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Technical Paper

Investigation of Transient Temperature Oscillations of a Propylene Loop Heat Pipe

A technology demonstration propylene Loop Heat Pipe (LHP) has been tested extensively in support of the implementation of this two-phase thermal control technology on NASA’s Earth Observing System (EOS) Tropospheric Emission Spectrometer (TES) instrument. This cryogenic instrument is being developed at the Jet Propulsion Laboratory (JPL) for NASA. This paper reports on the transient characterization testing results showing low frequency temperature oscillations. Steady state performance and model correlation results can be found elsewhere. Results for transient startup and shutdown are also reported elsewhere. In space applications, when LHPs are used for thermal control, the power dissipation components are typically of large mass and may operate over a wide range of power dissipations; there is a concern that the LHP evaporator may see temperature oscillations at low powers and over some temperature range.
Technical Paper

Development of the Third Generation JPL Electronic Nose for International Space Station Technology Demonstration

The capabilities of the JPL Electronic Nose have been expanded to include characteristics required for a Technology Demonstration schedule on the International Space Station (ISS) in 2008-2009 [1,2]. Concurrently, to accommodate specific needs on ISS, the processes, tools and analyses which influence all aspects of development of the device have also been expanded. The Third Generation ENose developed for this program uses two types of sensor substrates, newly developed inorganic and organic sensor materials, redesigned electronics, onboard near real-time data analysis and power and data interfaces specifically for ISS. This paper will discuss the Third Generation ENose with a focus on detection of mercury in the parts-per-billion range.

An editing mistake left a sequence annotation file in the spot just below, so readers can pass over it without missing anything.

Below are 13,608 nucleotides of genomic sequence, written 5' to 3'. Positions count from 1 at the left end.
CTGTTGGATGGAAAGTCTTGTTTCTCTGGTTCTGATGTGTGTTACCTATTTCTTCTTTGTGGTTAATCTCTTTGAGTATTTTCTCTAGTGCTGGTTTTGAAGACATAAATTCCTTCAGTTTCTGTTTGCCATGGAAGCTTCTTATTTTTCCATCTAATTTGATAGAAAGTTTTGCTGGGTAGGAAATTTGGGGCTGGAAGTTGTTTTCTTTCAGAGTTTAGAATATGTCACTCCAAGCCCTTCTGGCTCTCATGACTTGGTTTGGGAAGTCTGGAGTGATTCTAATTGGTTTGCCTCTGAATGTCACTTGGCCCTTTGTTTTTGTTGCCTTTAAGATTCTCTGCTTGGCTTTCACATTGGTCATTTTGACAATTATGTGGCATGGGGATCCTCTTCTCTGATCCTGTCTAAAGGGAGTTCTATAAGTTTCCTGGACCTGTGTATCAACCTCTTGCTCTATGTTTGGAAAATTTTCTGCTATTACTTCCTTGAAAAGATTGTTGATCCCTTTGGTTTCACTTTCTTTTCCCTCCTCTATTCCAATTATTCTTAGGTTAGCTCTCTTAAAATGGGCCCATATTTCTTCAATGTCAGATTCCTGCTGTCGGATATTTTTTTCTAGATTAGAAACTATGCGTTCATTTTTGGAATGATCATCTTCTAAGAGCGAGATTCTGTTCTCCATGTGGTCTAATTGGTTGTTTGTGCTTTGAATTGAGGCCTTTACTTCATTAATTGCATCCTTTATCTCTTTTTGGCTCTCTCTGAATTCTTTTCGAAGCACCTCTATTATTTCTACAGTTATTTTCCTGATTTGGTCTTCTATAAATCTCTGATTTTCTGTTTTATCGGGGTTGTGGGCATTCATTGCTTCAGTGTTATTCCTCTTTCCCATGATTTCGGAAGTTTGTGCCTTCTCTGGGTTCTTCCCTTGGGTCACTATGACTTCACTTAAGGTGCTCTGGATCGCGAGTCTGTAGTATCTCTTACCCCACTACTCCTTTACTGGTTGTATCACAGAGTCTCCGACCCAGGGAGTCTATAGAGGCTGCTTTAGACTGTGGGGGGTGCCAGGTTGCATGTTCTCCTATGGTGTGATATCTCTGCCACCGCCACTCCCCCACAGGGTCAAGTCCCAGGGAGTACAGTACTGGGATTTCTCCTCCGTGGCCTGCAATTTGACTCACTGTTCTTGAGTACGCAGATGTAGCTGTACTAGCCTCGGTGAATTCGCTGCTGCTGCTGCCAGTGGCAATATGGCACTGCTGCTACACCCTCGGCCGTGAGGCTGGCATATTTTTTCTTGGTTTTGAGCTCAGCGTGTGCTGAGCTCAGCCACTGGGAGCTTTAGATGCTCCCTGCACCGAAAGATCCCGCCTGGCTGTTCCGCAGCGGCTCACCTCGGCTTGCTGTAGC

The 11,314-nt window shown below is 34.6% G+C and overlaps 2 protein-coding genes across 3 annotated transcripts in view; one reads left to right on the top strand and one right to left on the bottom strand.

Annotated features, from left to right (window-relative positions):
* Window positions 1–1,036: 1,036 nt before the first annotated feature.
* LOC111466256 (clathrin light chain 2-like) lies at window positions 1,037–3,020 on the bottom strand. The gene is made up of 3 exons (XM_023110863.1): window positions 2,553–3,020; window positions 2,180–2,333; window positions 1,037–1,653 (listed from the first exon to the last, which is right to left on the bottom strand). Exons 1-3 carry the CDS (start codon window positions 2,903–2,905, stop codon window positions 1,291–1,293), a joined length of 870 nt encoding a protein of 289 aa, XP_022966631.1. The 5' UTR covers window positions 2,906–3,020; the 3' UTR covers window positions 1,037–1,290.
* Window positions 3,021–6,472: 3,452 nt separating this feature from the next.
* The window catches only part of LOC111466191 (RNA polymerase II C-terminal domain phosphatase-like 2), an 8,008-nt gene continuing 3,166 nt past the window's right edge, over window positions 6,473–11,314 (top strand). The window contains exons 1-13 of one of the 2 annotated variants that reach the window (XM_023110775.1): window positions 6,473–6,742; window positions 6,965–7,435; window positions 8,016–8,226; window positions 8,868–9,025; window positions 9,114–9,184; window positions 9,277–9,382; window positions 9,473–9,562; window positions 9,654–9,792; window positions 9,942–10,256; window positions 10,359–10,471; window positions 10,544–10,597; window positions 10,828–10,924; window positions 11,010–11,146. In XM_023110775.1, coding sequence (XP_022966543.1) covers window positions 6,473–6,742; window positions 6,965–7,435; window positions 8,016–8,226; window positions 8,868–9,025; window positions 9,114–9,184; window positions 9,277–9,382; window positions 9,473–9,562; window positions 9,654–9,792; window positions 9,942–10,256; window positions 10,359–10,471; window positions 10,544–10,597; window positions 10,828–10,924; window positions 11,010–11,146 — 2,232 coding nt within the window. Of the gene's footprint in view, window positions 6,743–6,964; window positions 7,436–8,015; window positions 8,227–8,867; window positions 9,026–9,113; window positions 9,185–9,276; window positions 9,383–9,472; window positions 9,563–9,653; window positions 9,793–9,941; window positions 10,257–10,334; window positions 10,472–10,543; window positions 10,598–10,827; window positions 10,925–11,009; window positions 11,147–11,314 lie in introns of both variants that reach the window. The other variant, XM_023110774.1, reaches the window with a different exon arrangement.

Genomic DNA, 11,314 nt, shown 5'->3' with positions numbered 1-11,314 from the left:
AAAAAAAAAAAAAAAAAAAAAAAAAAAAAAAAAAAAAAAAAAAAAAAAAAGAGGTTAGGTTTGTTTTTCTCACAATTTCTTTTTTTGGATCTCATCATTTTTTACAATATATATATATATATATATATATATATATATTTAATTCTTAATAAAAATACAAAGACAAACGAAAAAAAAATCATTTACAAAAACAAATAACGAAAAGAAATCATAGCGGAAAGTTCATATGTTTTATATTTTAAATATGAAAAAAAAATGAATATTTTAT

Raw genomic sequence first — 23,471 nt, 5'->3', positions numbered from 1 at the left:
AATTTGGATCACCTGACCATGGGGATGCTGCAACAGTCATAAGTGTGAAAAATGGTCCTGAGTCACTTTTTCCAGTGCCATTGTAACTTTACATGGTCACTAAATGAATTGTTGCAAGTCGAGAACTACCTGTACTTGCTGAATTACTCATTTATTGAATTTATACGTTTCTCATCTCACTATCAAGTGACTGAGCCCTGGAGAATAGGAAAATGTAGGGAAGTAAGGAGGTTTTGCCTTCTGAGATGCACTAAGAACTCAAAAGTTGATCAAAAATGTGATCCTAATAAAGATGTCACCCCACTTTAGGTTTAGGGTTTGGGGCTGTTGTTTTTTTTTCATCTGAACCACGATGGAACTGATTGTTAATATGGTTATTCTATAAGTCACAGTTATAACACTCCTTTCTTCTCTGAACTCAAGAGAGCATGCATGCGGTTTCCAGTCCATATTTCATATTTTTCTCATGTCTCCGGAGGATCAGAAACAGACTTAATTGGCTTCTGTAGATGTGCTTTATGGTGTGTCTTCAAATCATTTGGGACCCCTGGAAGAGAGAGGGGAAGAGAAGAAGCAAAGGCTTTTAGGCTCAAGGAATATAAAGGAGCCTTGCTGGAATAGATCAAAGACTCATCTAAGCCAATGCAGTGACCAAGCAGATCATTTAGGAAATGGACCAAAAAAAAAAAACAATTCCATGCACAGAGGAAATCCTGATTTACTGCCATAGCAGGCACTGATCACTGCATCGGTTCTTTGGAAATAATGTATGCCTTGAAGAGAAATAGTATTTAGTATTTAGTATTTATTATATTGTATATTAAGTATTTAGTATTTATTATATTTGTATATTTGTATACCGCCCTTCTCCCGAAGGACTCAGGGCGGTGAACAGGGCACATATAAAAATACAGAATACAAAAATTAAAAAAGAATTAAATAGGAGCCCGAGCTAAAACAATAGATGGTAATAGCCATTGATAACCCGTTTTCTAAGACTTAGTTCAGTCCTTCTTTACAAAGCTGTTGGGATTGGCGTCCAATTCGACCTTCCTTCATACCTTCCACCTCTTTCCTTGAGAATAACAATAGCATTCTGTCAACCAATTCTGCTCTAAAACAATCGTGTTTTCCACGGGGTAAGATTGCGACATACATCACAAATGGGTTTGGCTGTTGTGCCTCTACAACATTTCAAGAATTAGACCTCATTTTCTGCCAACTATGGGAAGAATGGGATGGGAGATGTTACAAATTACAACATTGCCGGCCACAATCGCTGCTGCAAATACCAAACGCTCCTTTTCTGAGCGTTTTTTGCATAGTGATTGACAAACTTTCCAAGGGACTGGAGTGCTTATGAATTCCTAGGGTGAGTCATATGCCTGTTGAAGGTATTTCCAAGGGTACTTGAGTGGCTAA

Technical Paper

Trace Gas Analyzer for Extra-Vehicular Activity

The Trace Gas Analyzer (TGA, Figure 1) is a self-contained, battery-powered mass spectrometer that is designed for use by astronauts during extravehicular activities (EVA) on the International Space Station (ISS). The TGA contains a miniature quadrupole mass spectrometer array (QMSA) that determines the partial pressures of ammonia, hydrazines, nitrogen, and oxygen. The QMSA ionizes the ambient gas mixture and analyzes the component species according to their charge-to-mass ratio. The QMSA and its electronics were designed, developed, and tested by the Jet Propulsion Laboratory (1,2). Oceaneering Space Systems supported JPL in QMSA detector development by performing 3D computer for optimal volumetric integration, and by performing stress and thermal analyses to parameterize environmental performance.
Technical Paper

Mars Exploration Rover Surface Mission Flight Thermal Performance

NASA launched two rovers in June and July of 2003 as a part of the Mars Exploration Rover (MER) project. MER-A (Spirit) landed on Mars in Gusev Crater at 15 degrees South latitude and 175 degrees East longitude on January 4, 2004 (Squyres, et al., Dec. 2004). MER-B (Opportunity) landed on Mars in Terra Meridiani at 2 degrees South latitude and 354 degrees East longitude on January 25, 2004 (Squyres, et al., Aug. 2004). Both rovers have well exceeded their design lifetime (90 Sols) by more than a factor of 5. Spirit and Opportunity are still healthy and continue to execute their roving science missions at the time of this writing. This paper discusses rover flight thermal performance during the surface missions of both vehicles, covering roughly the time from the MER-A landing in late Southern Summer (aereocentric longitude, Ls = 328, Sol 1A) through the Southern Winter solstice (Ls = 90, Sol 255A) to nearly Southern Vernal equinox (Ls = 160, Sol 398A).